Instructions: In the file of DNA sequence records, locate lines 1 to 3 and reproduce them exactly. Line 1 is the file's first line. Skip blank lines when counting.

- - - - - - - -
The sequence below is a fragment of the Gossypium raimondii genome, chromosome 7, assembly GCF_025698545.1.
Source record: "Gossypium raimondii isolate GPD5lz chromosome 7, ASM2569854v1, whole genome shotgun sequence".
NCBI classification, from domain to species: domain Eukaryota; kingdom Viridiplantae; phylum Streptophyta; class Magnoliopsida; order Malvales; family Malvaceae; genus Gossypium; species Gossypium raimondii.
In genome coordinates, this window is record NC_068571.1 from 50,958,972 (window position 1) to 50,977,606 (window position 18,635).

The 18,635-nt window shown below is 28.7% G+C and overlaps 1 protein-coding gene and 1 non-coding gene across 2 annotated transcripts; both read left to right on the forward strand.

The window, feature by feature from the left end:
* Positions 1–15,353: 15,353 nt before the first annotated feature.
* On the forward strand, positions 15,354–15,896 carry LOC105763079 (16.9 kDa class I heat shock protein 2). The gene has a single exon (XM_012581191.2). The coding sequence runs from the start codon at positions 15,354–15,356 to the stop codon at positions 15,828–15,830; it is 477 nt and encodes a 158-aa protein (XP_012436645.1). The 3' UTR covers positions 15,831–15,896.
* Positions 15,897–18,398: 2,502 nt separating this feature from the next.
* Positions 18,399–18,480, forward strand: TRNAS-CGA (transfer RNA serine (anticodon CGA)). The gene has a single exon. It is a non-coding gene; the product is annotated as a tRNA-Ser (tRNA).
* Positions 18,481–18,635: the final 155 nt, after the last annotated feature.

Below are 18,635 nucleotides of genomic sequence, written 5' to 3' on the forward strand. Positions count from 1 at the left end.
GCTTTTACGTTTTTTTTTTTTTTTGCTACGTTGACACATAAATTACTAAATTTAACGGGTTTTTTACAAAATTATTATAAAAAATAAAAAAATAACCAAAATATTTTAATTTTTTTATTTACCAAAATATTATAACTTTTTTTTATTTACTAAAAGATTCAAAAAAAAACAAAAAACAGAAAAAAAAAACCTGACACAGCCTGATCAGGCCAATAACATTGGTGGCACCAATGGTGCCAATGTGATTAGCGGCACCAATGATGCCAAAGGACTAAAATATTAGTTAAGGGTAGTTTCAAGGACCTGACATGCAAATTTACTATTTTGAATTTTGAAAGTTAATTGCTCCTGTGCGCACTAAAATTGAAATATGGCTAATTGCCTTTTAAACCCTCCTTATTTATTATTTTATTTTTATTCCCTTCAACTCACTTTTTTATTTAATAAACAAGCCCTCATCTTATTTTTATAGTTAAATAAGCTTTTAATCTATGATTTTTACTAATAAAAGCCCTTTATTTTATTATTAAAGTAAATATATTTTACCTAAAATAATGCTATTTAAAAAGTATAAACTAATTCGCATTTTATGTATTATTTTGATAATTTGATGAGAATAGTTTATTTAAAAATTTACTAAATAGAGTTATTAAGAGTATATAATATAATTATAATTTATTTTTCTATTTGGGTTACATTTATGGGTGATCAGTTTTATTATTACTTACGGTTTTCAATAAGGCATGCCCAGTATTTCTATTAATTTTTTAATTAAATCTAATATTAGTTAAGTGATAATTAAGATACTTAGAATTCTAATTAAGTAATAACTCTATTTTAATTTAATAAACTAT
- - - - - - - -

The sequence below is a fragment of the Gossypium raimondii genome, chromosome 7, assembly GCF_025698545.1.
Source record: "Gossypium raimondii isolate GPD5lz chromosome 7, ASM2569854v1, whole genome shotgun sequence".
NCBI classification, from domain to species: domain Eukaryota; kingdom Viridiplantae; phylum Streptophyta; class Magnoliopsida; order Malvales; family Malvaceae; genus Gossypium; species Gossypium raimondii.